Bracing the weather was exceedingly problematic. From the cool climes of Kangra to the heat of Dharamsala, we couldn’t decide if we should take our jackets off or wear them.
Lahru, on the way to Chamba was hotter than Dharamsala, and the uncovered skin on our arms and back were nearly burnt by the end of the journey.
We hired our bike from a highly reviewed and recommended company based in the eastern part of Delhi. The vehicle was in good shape, but as we travelled over rubble laden mountain roads we realised that the rear tyre of the bike was old. We had to replace it for our own safety and the company didn’t reimburse the money to us. Also, they follow some very funny (and highly inconvenient) timings – extended lunch hours and Sundays off. So if you happen to need a vehicle on a Sunday you’d best find another rental service.
How We Packed for our Bike Trip
– Minimal number of clothes – We were travelling across varied range of temperatures (from 41 degrees C during the day to 7 degrees C at night). With a wind cheater, a jacket for the cold climes and a shawl/muffler for extra protection, our quota of clothes (in terms of weight) was done. We threw in a few quick dry tees, and socks, but wore the same pair of cargoes throughout the ride. The idea of getting into the same pants every morning took a bit of getting used to :-/
– We packed smaller packaging of toiletries – sachets of shampoo and conditioner (which can also be purchased locally), travel packs of our favourite moisturiser, face cream etc. We also threw in a tube of travel detergent (very useful), mosquito repellent and a mini LED torch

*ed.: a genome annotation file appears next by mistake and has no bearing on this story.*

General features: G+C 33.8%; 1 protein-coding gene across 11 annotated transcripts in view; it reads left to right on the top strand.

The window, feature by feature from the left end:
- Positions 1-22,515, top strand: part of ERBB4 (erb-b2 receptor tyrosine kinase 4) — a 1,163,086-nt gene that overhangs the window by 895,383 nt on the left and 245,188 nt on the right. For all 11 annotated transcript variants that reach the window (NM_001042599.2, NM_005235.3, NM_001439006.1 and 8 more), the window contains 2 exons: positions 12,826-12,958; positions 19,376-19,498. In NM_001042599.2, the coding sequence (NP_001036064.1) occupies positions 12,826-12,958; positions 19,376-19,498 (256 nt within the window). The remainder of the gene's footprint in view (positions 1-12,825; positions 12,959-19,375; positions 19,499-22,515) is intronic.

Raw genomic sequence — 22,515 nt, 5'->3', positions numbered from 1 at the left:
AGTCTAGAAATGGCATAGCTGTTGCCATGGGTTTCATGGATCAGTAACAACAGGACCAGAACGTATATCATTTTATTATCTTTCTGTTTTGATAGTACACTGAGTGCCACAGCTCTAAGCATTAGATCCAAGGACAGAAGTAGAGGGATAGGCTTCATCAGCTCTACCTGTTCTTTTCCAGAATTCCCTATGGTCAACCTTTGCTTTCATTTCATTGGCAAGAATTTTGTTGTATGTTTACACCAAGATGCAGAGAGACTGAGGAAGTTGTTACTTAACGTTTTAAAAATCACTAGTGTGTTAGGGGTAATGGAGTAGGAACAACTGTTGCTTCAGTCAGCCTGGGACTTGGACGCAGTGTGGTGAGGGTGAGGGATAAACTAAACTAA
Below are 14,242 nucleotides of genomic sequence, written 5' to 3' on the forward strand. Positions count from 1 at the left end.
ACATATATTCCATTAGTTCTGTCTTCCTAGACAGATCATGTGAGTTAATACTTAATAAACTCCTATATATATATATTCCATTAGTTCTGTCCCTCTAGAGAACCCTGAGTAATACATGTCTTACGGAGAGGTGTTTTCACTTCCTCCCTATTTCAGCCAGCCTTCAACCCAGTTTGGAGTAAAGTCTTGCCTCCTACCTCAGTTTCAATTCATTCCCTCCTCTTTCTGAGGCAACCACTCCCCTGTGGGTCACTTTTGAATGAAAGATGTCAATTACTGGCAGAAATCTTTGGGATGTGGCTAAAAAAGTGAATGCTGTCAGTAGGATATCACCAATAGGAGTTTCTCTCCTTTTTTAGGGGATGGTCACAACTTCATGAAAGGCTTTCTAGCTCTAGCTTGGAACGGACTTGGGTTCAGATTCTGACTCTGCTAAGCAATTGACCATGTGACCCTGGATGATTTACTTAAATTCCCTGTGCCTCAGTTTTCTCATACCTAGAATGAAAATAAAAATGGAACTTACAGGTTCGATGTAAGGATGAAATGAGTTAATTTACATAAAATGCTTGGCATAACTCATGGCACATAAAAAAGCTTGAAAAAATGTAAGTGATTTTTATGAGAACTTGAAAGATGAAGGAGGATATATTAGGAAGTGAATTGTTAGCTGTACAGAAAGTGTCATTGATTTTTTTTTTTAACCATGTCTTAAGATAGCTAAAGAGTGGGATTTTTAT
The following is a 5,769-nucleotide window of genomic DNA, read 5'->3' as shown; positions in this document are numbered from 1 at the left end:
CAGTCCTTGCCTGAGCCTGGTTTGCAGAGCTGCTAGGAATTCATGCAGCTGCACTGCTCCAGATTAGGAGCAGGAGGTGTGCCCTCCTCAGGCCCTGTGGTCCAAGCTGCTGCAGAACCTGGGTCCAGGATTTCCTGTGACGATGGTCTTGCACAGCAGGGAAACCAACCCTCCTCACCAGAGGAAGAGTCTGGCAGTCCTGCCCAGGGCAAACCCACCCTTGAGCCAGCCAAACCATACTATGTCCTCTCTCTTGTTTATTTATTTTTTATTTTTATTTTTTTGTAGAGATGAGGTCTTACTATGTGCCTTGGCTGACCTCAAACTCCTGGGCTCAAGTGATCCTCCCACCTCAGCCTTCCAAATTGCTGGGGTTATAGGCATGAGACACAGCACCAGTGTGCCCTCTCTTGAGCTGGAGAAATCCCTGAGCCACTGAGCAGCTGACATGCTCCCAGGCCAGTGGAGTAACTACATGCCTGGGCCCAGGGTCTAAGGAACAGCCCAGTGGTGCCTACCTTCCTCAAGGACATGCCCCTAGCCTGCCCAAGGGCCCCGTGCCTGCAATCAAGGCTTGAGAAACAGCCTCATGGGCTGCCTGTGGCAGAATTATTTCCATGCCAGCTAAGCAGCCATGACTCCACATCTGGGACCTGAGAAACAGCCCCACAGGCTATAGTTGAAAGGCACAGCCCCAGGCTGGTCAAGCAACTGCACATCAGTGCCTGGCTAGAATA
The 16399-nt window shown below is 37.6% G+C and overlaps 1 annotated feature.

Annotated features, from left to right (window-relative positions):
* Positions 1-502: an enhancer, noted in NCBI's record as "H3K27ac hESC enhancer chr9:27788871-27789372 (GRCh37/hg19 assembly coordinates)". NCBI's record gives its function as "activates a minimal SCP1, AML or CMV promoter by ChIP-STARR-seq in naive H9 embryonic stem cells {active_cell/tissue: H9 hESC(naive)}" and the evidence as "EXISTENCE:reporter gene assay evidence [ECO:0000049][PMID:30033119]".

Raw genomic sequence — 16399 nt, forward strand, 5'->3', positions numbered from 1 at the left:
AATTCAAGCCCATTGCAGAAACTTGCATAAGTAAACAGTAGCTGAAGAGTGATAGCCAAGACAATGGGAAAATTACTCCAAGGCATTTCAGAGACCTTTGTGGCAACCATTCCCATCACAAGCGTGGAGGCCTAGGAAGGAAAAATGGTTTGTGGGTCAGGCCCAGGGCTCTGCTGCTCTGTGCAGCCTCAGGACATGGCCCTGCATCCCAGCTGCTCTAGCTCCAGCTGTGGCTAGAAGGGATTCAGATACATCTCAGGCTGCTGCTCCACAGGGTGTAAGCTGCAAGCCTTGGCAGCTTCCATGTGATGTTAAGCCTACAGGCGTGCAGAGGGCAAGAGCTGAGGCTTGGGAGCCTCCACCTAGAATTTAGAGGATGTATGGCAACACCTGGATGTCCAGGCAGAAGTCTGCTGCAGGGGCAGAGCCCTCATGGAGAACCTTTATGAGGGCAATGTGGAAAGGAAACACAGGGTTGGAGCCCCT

– We carried a First Aid kit that contained nearly all kinds of medication – for bruises, sore muscles (which we didn’t have to use), aches and pains, diarrhoea, indigestion and the like
– We packed a zip lock with toilet paper, disposable toilet seat covers, wet wipes, hand santizer and paper soaps. This was the most used zippy in our luggage compartment because roadside toilets in India (if there are any) are abominable
– We packed all our knick knacks in zip lock bags to keep the weight of the bags down
– We wore one pair of shoes and carried no changes
– We replaced our bulky camera bag with a littler one and carried extra batteries, memory cards etc.
Most importantly, we ensured that we did not carry anything on our backs – neither rider nor pillion. We also kept our hands free. This helped us have a very comfortable ride.
Tips on a Safe Ride
We have had a learning experience riding across 1700 kms in India’s infamous Summer to a state blessed with natural bounty but grossly lacking in infrastructure. The roads were every motor bike rider’s nightmare.
Our tips would include:
- Start your rides early and end early. Heavy vehicular traffic hits highways after 6 pm and every minute spent on the highway thereafter is a risk you should not be taking
- Stop often. Drink lots of water and keep yourself hydrated. It will also help in keeping muscular fatigue and cramping at bay
- Work up your speed only when you’re on good stretches of roads, never on bad roads, mountain sides etc. Drivers from the hills drive their vehicles with gay abandon (which most of us will term ‘risky’) and you could be caught off-guard on turns. At the end, do remember that the fun is in the journey, not the destination
- Travel light
- Never consume alcohol and ride
- Begin your day with some sort of stretching exercises. We did Surya Namaskars to keep our muscles toned for the day’s activities
Most of all, don’t allow the challenges of the trip get to you. As long as you’re safe, nothing else matters 🙂